By stretch | Monday, August 16, 2010 at 3:04 a.m. UTC
Suppose a router receives a packet destined for the IP address 192.0.2.73. The router has in its routing table the following three routes:
To which next hop address will the packet be routed?
If you picked 172.16.3.1, you're correct. Why? A router evaluates routes in the following order.
- Prefix Length - The longest-matching route is preferred first. Prefix length trumps all other route attributes.
- Administrative Distance - In the event there are multiple routes to a destination with the same prefix length, the route learned by the protocol with the lowest administrative distance is preferred.
- Metric - In the event there are multiple routes learned by the same protocol with same prefix length, the route with the lowest metric is preferred. (If two or more of these routes have equal metrics, load balancing across them may occur.)
Following these rules, we can see that our RIP-learned route is preferred because it is the most specific route: it has the longest matching prefix (26 bits in length compared to 25 and 24). These rules hold true even when evaluating directly connected routes, which have an AD of zero:
Router# show ip route Codes: C - connected, S - static, R - RIP, M - mobile, B - BGP D - EIGRP, EX - EIGRP external, O - OSPF, IA - OSPF inter area N1 - OSPF NSSA external type 1, N2 - OSPF NSSA external type 2 E1 - OSPF external type 1, E2 - OSPF external type 2 i - IS-IS, su - IS-IS summary, L1 - IS-IS level-1, L2 - IS-IS level-2 ia - IS-IS inter area, * - candidate default, U - per-user static route o - ODR, P - periodic downloaded static route Gateway of last resort is not set 172.16.0.0/24 is subnetted, 3 subnets C 172.16.1.0 is directly connected, Loopback1 C 172.16.2.0 is directly connected, Loopback2 C 172.16.3.0 is directly connected, Loopback3 192.0.2.0/24 is variably subnetted, 3 subnets, 3 masks S 192.0.2.64/26 [120/0] via 172.16.3.2 C 192.0.2.0/24 is directly connected, Loopback99 Router# show ip route 192.0.2.73 Routing entry for 192.0.2.64/26 Known via "static", distance 120, metric 0 Routing Descriptor Blocks: * 172.16.3.2 Route metric is 0, traffic share count is 1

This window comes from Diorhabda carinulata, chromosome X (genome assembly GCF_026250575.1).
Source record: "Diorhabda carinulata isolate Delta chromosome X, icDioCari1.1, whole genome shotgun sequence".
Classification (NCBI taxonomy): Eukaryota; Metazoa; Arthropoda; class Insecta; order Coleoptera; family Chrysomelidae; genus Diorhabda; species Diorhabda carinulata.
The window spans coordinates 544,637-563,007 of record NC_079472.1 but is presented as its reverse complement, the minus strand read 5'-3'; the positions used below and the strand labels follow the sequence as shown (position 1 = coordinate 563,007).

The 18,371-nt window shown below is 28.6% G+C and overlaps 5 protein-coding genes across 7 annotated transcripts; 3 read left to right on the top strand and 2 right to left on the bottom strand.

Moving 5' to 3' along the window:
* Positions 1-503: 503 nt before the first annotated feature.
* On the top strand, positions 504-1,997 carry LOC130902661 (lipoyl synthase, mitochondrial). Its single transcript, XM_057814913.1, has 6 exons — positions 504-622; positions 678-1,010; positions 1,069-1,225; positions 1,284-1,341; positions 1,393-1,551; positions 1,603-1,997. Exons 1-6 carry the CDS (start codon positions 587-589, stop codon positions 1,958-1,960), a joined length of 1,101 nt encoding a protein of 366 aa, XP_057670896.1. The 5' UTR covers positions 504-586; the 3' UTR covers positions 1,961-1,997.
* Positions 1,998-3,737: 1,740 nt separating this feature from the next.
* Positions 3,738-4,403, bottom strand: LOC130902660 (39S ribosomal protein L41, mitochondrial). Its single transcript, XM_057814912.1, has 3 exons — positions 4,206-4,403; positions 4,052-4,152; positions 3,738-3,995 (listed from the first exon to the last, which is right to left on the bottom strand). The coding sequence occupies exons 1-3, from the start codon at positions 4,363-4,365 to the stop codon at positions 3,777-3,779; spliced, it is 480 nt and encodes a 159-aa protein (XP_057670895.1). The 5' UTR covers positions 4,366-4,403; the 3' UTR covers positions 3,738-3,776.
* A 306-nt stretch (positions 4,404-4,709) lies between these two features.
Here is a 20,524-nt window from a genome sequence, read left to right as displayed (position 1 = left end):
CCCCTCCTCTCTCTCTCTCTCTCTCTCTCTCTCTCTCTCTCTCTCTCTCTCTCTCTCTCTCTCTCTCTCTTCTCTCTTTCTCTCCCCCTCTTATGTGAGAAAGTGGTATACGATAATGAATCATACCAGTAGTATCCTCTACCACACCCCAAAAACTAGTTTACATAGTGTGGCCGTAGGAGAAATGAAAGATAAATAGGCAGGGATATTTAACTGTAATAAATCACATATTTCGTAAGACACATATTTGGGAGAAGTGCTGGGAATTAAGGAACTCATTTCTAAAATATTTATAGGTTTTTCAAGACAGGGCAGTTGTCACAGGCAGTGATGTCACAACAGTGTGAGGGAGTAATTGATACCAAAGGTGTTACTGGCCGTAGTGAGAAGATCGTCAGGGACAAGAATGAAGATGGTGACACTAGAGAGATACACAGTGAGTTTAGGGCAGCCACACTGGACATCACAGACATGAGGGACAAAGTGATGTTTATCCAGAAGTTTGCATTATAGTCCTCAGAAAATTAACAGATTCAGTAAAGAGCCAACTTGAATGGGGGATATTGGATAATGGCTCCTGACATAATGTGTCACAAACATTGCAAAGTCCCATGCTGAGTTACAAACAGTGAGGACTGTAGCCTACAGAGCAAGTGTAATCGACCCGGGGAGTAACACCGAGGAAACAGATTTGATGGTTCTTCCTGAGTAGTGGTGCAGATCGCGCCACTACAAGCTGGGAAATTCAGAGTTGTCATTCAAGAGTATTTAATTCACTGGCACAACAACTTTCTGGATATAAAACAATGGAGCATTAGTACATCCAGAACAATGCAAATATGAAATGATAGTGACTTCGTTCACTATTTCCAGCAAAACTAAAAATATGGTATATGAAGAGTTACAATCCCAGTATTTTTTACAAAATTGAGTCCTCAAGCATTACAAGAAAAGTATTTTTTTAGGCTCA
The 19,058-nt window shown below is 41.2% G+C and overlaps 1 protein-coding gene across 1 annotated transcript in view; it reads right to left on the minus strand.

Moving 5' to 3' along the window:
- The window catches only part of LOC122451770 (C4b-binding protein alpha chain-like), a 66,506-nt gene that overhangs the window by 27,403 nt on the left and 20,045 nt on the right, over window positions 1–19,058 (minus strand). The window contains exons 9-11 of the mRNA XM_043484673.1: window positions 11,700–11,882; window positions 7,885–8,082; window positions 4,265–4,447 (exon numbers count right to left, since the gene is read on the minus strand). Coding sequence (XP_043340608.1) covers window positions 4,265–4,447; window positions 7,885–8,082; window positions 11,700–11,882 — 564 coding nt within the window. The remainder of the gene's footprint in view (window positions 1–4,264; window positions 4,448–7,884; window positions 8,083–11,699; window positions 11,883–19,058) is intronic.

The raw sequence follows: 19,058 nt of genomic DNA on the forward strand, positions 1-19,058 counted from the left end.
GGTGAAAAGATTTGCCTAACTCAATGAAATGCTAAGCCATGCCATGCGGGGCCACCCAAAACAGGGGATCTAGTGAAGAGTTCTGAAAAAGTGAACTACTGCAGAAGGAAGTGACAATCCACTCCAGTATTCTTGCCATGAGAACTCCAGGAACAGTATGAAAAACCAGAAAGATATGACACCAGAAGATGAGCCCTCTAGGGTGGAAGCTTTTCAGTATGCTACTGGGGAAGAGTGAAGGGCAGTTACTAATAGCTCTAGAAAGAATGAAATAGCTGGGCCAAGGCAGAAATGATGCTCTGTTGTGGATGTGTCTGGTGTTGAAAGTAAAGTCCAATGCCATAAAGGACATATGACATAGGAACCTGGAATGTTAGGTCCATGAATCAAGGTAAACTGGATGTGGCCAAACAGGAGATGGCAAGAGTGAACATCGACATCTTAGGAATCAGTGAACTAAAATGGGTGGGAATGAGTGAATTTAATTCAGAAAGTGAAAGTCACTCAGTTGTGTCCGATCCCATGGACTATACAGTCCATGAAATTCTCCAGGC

I'm afraid that this core concept is too often glossed over in CCNA and other introductory networking classes. Remember: it doesn't matter if we have a less-specific route with a direct 100 Gbps connection to the destination, and a more-specific route which takes 15 hops over 56 Kbps serial links through a bad neighborhood. The most-specific route will always be preferred.